limonite - teaching student specimens of limonite - UNIT OF 10 smaller SPECIMENS
FeO(OH).nH20 - hydrous iron oxide
Limonite was mined by George Washington's soldiers as a source of iron for cannon balls. Bog iron was the primary source of Viking era iron. Limonite is concentrated in bogs by two processes. In the acidic environment of a bog, a chemical reaction forms insoluble iron compounds which precipitate out. A more important process involves the anaerobic bacteria Gallionella and Leptothrix. Growing under the surface of the bog, they concentrate iron as part of their life processes. These bacteria leave an iridescent oily film on the surface of the bog, called jambrák (iron slick) in Iceland.
Limonite also importantly forms at the surface above veins of metallic ores where pyrite is common. The pyrite oxidizes, changing from iron sulfate to iron oxide and takes in water to become limonite. This imparts a yellow brown "iron hat" to these veins, a clue to prospectors that valuable minerals lie below.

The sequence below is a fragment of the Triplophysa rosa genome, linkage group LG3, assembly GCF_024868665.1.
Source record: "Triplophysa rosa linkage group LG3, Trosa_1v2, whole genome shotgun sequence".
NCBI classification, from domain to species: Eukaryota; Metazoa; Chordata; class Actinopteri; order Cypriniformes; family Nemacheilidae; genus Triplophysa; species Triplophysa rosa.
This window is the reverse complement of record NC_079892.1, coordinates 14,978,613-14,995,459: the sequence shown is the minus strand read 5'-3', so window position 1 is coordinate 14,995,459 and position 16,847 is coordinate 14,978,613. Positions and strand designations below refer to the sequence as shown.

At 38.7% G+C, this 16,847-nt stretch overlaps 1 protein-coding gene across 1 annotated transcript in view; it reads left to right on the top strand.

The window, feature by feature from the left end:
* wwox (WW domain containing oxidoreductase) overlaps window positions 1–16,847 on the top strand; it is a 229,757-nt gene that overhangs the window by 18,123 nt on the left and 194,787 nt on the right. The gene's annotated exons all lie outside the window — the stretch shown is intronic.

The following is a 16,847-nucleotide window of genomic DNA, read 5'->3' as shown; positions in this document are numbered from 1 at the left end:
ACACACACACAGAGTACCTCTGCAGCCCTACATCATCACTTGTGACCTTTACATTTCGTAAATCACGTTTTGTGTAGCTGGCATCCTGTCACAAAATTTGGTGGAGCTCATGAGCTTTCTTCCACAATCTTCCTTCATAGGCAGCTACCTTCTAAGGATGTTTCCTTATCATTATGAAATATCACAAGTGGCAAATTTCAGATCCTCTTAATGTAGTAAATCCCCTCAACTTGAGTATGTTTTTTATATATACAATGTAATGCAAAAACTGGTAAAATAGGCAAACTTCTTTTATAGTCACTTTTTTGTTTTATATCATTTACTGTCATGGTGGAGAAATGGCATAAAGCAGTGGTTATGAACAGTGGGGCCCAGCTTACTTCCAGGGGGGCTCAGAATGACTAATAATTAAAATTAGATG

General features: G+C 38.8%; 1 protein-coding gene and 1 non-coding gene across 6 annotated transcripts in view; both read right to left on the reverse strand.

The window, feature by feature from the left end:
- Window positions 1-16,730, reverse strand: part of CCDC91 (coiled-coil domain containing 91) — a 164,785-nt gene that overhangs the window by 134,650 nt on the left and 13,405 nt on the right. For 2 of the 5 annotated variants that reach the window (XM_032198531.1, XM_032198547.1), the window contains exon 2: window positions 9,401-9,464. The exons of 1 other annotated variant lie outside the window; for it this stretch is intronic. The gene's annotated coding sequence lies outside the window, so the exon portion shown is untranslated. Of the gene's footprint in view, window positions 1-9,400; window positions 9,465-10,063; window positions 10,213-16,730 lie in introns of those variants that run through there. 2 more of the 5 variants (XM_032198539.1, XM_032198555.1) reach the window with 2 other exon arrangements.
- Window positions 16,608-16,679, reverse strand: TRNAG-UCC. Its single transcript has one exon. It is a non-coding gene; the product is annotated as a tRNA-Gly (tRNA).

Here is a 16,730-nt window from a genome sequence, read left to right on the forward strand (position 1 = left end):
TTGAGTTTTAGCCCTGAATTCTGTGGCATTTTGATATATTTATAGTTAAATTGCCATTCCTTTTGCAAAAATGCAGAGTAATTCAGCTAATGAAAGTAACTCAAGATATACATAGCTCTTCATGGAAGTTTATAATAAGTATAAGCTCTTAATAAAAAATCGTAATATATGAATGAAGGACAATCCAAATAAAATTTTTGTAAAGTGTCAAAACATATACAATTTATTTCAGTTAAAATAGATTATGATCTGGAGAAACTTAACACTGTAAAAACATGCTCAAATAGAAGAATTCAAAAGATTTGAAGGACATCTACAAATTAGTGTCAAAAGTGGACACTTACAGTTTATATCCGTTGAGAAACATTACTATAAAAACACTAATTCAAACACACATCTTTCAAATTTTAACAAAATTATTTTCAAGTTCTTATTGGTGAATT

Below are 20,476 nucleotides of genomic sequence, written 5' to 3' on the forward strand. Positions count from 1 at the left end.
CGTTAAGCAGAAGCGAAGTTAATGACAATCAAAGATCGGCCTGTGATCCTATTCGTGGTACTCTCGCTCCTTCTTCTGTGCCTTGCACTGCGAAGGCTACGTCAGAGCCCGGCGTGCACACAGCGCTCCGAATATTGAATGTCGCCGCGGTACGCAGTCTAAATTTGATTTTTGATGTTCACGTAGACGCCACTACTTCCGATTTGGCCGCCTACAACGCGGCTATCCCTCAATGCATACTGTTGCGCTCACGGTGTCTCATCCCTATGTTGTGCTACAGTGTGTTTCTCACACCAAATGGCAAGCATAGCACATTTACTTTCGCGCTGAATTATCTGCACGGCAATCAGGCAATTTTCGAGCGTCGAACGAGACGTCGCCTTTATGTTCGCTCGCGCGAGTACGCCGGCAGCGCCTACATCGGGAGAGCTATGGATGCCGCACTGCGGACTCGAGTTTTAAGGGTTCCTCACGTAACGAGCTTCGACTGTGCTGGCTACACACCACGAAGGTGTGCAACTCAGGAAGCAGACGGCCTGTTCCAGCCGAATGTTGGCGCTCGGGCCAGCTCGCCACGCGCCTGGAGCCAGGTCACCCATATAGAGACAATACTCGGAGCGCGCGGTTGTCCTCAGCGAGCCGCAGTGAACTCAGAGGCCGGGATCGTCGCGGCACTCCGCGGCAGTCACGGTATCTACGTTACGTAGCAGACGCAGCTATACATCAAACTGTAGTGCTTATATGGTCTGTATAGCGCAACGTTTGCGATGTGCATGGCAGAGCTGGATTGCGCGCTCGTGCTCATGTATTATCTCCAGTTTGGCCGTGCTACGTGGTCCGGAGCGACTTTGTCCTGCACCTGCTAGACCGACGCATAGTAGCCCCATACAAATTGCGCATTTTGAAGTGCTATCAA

Limonite is a mixture of hydrated iron oxides. Though much of what is called limonite is actually goethite, the name is retained for hydrous iron oxides of uncertain identity.
As limonite gradually picks up water, it eventually converts to yellow ochre, a pigment favored by Native Americans. Initially brown and vitreous, limonite gradually takes on a mustard yellow tint and becomes earthy. These specimens were collected from the iron hat above a vein. Though limonite is brown, it gives a mustard yellow streak, an identifying characteristic. Its hardness ranges from 5 to 5 1/2 on the Mohs scale of mineral hardness, so it might or might not scratch glass.
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